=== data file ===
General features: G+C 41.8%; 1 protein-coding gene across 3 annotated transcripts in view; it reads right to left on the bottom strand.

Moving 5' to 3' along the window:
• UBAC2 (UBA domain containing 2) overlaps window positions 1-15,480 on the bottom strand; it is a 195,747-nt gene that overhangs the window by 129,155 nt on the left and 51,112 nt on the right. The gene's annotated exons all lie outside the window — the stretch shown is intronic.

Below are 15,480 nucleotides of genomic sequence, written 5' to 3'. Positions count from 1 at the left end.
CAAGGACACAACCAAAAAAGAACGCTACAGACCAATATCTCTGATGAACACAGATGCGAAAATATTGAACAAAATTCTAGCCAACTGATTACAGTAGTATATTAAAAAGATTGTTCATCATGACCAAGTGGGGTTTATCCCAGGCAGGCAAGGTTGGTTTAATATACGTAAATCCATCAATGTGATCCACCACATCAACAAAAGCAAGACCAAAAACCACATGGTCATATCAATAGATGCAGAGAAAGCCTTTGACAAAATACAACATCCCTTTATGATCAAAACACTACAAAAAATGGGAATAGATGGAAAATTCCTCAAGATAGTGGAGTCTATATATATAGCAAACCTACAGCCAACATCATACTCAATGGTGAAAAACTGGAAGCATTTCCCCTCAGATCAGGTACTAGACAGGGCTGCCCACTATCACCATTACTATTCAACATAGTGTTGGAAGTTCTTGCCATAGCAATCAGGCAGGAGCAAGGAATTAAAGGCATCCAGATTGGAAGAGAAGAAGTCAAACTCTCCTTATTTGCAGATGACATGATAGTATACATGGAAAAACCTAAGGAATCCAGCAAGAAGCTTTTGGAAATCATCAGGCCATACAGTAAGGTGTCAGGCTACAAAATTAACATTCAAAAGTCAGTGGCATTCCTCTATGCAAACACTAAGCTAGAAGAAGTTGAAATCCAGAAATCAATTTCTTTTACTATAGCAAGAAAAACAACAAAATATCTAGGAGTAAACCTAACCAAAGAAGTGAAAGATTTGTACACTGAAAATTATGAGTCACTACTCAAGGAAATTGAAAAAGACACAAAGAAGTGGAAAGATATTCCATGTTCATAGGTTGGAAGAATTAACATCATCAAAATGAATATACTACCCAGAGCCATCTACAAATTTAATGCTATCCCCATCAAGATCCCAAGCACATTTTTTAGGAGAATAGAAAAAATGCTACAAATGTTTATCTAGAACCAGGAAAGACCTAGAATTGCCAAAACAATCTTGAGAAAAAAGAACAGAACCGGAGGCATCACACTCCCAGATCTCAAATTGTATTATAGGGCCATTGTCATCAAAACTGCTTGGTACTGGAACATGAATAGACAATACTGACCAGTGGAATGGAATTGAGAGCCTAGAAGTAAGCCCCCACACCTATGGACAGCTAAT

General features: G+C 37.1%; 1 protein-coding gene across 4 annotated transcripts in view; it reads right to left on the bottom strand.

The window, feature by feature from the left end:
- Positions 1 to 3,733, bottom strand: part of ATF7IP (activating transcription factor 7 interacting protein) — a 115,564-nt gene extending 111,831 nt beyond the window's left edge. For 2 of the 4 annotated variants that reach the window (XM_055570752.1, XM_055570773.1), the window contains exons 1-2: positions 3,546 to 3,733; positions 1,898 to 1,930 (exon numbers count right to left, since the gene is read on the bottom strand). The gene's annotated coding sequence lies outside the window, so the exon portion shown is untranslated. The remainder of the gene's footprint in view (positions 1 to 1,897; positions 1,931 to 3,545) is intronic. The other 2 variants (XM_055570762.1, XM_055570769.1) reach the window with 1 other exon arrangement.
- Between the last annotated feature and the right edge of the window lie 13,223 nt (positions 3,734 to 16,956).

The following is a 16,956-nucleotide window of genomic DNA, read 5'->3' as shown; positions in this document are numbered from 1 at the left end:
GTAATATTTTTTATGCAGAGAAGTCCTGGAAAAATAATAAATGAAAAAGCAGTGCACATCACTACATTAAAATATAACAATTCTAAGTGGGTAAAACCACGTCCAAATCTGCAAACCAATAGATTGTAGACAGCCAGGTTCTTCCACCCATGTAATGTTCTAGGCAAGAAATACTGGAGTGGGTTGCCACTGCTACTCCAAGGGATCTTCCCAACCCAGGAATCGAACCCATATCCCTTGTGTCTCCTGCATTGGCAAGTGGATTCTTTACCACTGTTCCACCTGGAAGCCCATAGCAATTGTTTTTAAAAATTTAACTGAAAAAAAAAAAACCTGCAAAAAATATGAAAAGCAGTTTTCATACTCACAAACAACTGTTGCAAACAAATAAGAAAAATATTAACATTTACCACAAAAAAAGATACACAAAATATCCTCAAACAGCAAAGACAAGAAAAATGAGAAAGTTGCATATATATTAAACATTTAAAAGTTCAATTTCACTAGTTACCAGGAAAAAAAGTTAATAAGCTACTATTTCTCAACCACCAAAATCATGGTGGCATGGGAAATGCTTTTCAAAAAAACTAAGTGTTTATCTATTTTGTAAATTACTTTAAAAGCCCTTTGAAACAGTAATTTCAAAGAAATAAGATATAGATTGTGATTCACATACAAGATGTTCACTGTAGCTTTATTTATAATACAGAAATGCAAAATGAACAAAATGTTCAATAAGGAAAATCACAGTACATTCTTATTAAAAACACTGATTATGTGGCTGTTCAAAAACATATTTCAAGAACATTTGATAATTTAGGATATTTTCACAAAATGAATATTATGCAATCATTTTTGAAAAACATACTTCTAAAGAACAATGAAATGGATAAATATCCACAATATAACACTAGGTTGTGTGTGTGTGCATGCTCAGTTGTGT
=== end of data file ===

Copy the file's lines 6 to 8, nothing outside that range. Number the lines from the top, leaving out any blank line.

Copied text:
General features: G+C 37.1%; 1 protein-coding gene across 4 annotated transcripts in view; it reads right to left on the bottom strand.

The window, feature by feature from the left end:
- Positions 1 to 3,733, bottom strand: part of ATF7IP (activating transcription factor 7 interacting protein) — a 115,564-nt gene extending 111,831 nt beyond the window's left edge. For 2 of the 4 annotated variants that reach the window (XM_055570752.1, XM_055570773.1), the window contains exons 1-2: positions 3,546 to 3,733; positions 1,898 to 1,930 (exon numbers count right to left, since the gene is read on the bottom strand). The gene's annotated coding sequence lies outside the window, so the exon portion shown is untranslated. The remainder of the gene's footprint in view (positions 1 to 1,897; positions 1,931 to 3,545) is intronic. The other 2 variants (XM_055570762.1, XM_055570769.1) reach the window with 1 other exon arrangement.